1150. A botanical saunter

Inspired by the daily wonder-wanders of my blogging friend, Derrick of Ramblings , I have decided to take a springtime saunter around my own garden to celebrate the 1150th story on this blog.

There’s little colour other than green! There has been almost constant rain since last April. The lawn has been under water for a good part of the winter and still is.

The turnips, Brussels sprouts, cauliflowers, and onions, have all gone to seed without producing anything edible. Among the brassicas a single cabbage is the only one to have made an effort. But heartless!

The silverbeet (Swiss chard), peas, and shallots are doing fine.

The globe artichokes are thriving, and the Jerusalem artichokes are just starting to put their heads above the ground. We had a huge supply of Jerusalem artichokes throughout the winter. They keep in the ground but quickly deteriorate when dug up. The filled bucket (pictured) are just some of them that I dug up to stop them from taking over the world. That’s a huge 10 gallon bucket!

Most of the spring bulbs have rotted with the rain. Mainly what’s left is a couple of irises in a pot!

The banksia rose, the clematis and the potato vine are starting to look pretty.

The wattle has finished its springtime flowering and is now dropping a mess on the lemon tree below. The yellow-flowering kowhai is inundated with nectar-feeding birds called tuis.

The cyclamen in pots have almost done their dash. The cineraria on the driveway are also winding down.

The Christmas lilies are getting ready to show off through the holiday season.

The apple tree is just beginning to flower. I’ve hung a trap to catch the codling moths – it’s a plastic milk bottle cut open on the side, with a potion of molasses, cider vinegar and ammonia. It works well.

The ponga (tree ferns) are starting to unfurl their fronds. The hydrangeas are in leaf.

So it’s cheers from me with some homemade wine! With all the mud, don’t forget to wipe your feet before you come inside!

As some of you know, we are going to move – this place is too small, too muddy, and has too many noisy-nosey neighbours. The house (pictured) we would like to get (to rent, fingers crossed) is next to Mount Egmont (aka Mount Taranaki). Mount Egmont is a volcano that could erupt at any stage, but anything’s better than mud, isn’t it?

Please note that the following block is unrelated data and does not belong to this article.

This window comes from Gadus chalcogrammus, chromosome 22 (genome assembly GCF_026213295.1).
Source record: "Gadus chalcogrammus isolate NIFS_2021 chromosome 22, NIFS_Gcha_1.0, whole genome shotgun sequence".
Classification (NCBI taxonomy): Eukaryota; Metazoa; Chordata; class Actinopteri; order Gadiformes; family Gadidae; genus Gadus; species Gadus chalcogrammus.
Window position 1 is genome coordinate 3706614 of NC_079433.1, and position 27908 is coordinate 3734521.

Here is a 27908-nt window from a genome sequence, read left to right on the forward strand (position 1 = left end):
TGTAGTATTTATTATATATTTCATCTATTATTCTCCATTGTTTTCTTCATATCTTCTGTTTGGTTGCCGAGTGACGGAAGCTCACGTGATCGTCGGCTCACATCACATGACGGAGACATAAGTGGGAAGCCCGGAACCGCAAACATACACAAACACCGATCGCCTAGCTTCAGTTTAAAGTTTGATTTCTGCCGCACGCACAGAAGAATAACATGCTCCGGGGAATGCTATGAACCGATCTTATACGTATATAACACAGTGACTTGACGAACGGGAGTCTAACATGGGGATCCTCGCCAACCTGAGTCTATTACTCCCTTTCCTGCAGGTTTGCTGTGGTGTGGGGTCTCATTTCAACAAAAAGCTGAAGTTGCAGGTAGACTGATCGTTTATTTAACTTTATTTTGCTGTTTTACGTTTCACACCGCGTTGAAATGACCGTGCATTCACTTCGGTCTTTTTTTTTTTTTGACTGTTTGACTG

25 thoughts on “1150. A botanical saunter

    1. Yvonne

      Hey, I wasn’t finished, WP.

      Then the penny dropped. It was Bruce Almighty, channeling that Derrick bloke from a hemisphere far away.

      Here’s hoping you score the house in the shadow of Vesuvius. You’ll really be able to unleash the green thumbs.

      Liked by 3 people

      Reply
      1. Bruce Goodman Post author

        I thought a codling moth and a horse looked sort of similar. The head gardener is the dog who digs up everything (in one of the pictures). Thank you for your comment – for dinner I had humble pie.

        Liked by 2 people

        Reply
  1. umashankar

    Bruce, that is a surprising bundle of creativity! In describing the wattle, the kowhai, the cyclamen and the cineraria, you almost became the figure whose shadow you were chasing. The gas chamber for the insects is an innovative contraption, regardless of its ghastliness. Going by the fatalistic streaks of your stories, I’d request you not to move near rumbling volcanoes—at least have mercy upon the dog.

    Liked by 2 people

    Reply
    1. Bruce Goodman Post author

      The jolly rental agency lady hasn’t replied to our request for the house near the mountain – so I hope her nearest and dearest move in and the volcano blows up, throwing the lethal insect-killing concoction all over her wattle.

      Liked by 1 person

      Reply
    1. Bruce Goodman Post author

      I’ve told the volcano how unhealthy it can be to smoke! It looks like there’s no chance getting the place near Mount Egmont as the real estate lady hasn’t even responded to our application. Businesses do that these days… maintain a silent rudeness.

      Liked by 1 person

      Reply
  2. willowwrites

    Beautiful garden Bruce! I’m pea green with envy. I had to move off and leave mine. Nothing grows here for me 😦
    Fungus in the soil seems to take it all just when I think things are looking like they will make it…
    Not sure about the volcano. Might reconsider staying with the lovely garden and nosey neighbors.

    Liked by 1 person

    Reply
  3. inesephoto

    Beautiful pictures. You are saying you place is too small, but look how many gorgeous plants you have got. The new place looks fantastic, especially the mountain in background. Fingers cross, hope you will move there soon.

    Liked by 1 person

    Reply

Gentle thoughts and expressions of astoundedness are both gratefully accepted.

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